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How Molecules Changed The World We Live In



By Harvey M. Fishman, Consultant



Published March 5, 2014
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I just finished “Napoleon’s Buttons” by Le Couteur and Burrescon, published by Penguin. The subtitle is “17 molecules that changed history.” It is the story of how the desire for certain chemicals has affected and changed the world.  Among the 17 are: phenol and how it created antiseptic conditions for surgeries and other hospital procedures; glucose (sugar), which fueled the slave trade and created profits that helped spur economic growth in Europe at the beginning of the 18th century; and nitro compounds such as nitroglycerin and trinitrotoluene (TNT) and their effects on explosives and warfare.

The title refers to the fact that Napoleon Bonaparte’s army used tin buttons, which disintegrated under cold conditions into a crumbly non-metallic tin powder.  In 1812, when their uniform buttons fell apart, were they too busy holding their garments together rather than carry weapons? It’s just one example of how chemicals impact world events.

The Impact of Olives
The authors stress the structure of the molecules and how a small difference in the placement of the atoms can change the properties of the compound, which is illustrated by chemical reaction diagrams.This column will focus on olive oil and oleic acid, a main constituent of it and one of the major chemicals used in the cosmetic industry. The olive tree, Olea europaea, has been cultivated for at least 5,000 and perhaps as long as 7,000 years. The Roman Empire expanded the olive culture to the whole Mediterranean basin. In addition to food, olive oil was used to light lamps, but mostly for cosmetic purposes. It was rubbed into skin after bathing, and athletes considered olive oil massages essential to keep their muscles supple,and soothe and heal abrasions. Women kept their skin looking young and their hair shiny with regular applications of olive oil. It was also thought to prevent baldness and promote strength. Many herbal fragrances were dissolved in the oil to produce scented mixtures. The olive tree needs a short cold winter to set the fruit with no spring frosts which might kill the blossoms.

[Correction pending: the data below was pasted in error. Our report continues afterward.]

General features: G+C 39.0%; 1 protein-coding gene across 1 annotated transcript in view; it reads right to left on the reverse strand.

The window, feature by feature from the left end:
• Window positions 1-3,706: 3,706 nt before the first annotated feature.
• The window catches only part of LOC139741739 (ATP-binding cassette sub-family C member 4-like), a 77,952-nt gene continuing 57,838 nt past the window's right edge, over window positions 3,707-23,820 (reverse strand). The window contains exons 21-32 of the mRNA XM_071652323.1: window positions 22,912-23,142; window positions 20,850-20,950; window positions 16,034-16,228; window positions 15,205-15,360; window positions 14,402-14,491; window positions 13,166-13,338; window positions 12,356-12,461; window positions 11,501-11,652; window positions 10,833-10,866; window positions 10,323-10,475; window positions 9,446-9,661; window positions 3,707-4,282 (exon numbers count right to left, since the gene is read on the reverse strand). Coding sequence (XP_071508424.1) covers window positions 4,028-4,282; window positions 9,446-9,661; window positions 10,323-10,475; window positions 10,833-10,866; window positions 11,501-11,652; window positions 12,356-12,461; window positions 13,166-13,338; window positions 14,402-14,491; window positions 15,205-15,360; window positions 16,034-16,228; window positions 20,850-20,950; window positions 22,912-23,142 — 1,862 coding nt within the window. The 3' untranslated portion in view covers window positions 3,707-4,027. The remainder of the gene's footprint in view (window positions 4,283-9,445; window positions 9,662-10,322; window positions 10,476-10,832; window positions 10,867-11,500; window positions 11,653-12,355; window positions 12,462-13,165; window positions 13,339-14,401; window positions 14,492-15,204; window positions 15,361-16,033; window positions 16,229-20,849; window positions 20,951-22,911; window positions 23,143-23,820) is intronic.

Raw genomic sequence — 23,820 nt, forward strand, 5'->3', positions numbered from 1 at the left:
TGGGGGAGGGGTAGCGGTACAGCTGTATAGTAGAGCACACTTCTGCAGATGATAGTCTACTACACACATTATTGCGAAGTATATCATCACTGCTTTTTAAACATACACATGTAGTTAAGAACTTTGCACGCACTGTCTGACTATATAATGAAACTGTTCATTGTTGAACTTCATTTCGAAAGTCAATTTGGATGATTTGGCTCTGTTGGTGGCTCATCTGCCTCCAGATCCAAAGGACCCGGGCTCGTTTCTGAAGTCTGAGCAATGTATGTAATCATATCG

Although oleic acid is found in other oils and also in fats, olive oil contains a larger proportion of monounsaturated fatty acid than any other oil. Oleic acid in olive oil varies from 55 to 85%, depending on the variety and growing conditions.
Below, is one use of olive oil in a cosmetics formula from Hallstar.

Cold Process Soap Using Exotic Oils
(For Sensitive to Normal Skin)


Ingredients %Wt.
Phase A  
Water (Aqua) (distilled)  24.9
Phase B  
Sodium hydroxide (Lye) 8.5
Phase C  
BioChemica Olive Oil (HallStar) Certified Organic (Olea Europaea (Olive) Fruit Oil) 45.3
BioChemica Macadamia Seed Oil Ultra Refined (HallStar) (Macadamia Ternifolia Seed Oil) 20.1
Phase D  
Beeswax  1.2
Phase E  
Fragrance (Parfum) or essential oil(s) q.s.

Procedure: Prepare molds and any other ingredients in advance. To a suitable secondary vessel, slowly add phase B to phase A (the lye will interact immediately with the water and get very hot), mixing to ensure solution. Let this mixture cool to 50°C. In the main vessel, combine phase C, start mixing and heat to 55°C. While heating, add phase D and mix until clarified. When both main and secondary vessel contents are homogeneous and at 55°C, carefully, add the lye solution (secondary vessel contents) to the oils/beeswax mixture (main vessel contents). With stirring, mix until trace (thick slurry). This process can take up to one hour using a mixer. At trace, compatible essential oil or fragrance (phase E) may be added as desired. Stir until thoroughly mixed and then pour into molds. Insulate with covers and let rest undisturbed for 24 hours. Unmold and cut into desired shapes. Let cure for at least 3–5 weeks.

The authors of “Napoleon’s Buttons” discuss the role of olive oil in soap making and the significant role that it played in preventing disease. With the decline of the Roman Empire, soap usage declined in Western Europe. However, during the eighth century, soap-making using olive oil was revived in France and Spain. This high quality soap was known as “castile” after a region of Spain. The soaps of northern Europe were based on animal fat or fish oils, but the soaps produced were of poor quality, and used mostly for washing fabric. An explanation of the saponification is then illustrated.

I highly recommend this book. Although it is like a “busman’s holiday” for chemists, I enjoyed the world history associated with the discussed chemicals.


Harvey M. Fishman
Consultant
Email: hrfishman34@hotmail.com

Harvey Fishman has a consulting firm in Wanaque, NJ, specializing in cosmetic formulations and new product ideas, offering tested finished products. He has more than 30 years of experience and has been director of research at Bonat, Nestlé LeMur and Turner Hall. He welcomes descriptive literature from suppliers and bench chemists and others in the field.


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